When Raylan insists on going after Boyd no matter what his orders are, Art gives him 48 hours to get it done or be considered a fugitive himself. That deadline should just about take us to the end of this series, and as sad as I am that we're almost done, it's clear that knowing the end was in sight has reinvigorated everyone involved in making it.
Rest in peace, Mikey, Carl and Katherine. I suspect you'll have a lot more company in the ground before we're through.
Some other thoughts:
* Though she's the episode's title character, and is responsible for many of the actions taken for others, Ava doesn't get a lot to do this week. I was amused to have her and Zachariah discover that Grubes, their potential guide out of Harlan, had died a long time ago, thus leaving behind a ton of survivalist rations for someone else to enjoy. Maybe Wynn can move in there while the Wynnebago is being cleaned?
* Since this episode takes place the day after the previous one, when exactly did Boon have time to have a custom cowboy hat made? Or was it already in the works, regardless of what happened with the hipster diner clerk?
* Carl refers to Boon at one point as "the hot kid," which was the name of one of Elmore Leonard's better late-career books, referring to a Great Depression-era lawman known for his gunslingin' ways.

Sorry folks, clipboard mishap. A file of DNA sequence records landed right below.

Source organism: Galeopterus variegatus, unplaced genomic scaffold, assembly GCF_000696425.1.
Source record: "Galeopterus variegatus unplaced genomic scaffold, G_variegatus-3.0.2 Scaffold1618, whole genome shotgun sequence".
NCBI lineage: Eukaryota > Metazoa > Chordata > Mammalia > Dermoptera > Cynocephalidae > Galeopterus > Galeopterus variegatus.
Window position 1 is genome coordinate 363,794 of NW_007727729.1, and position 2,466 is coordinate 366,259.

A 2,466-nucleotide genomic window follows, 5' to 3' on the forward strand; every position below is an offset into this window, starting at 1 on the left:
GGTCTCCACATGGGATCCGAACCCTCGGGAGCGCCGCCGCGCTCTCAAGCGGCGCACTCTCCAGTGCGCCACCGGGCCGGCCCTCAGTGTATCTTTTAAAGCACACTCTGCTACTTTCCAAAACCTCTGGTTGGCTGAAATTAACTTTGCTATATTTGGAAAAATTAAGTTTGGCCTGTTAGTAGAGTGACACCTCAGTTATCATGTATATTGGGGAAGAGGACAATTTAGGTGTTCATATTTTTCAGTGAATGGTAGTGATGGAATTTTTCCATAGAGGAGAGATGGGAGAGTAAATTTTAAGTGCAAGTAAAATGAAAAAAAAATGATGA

* I'm really impressed with how much production has been able to use Kaitlyn Dever so far, even for an episode like this where she's only in one brief scene. I know that multi-cam comedy production is pretty flexible, especially since she's not the star of hers, but network shows often will only let series regulars make one or two guest appearances per season on other shows. Good on all involved at "Last Man Standing" for letting this happen, and allowing one of the show's richest characters to be a relatively consistent and prominent part of this final season.
* Crime shows and movies have taught me that you never want to keep a stolen cop car for long, because the cops have the ability to track them, yet Boyd is still driving the dirty deputy's car at the episode's end. Is the sheriffs department in Harlan County too poor to spring for LoJack?
What did everybody else think?
Alan Sepinwall may be reached at firstname.lastname@example.org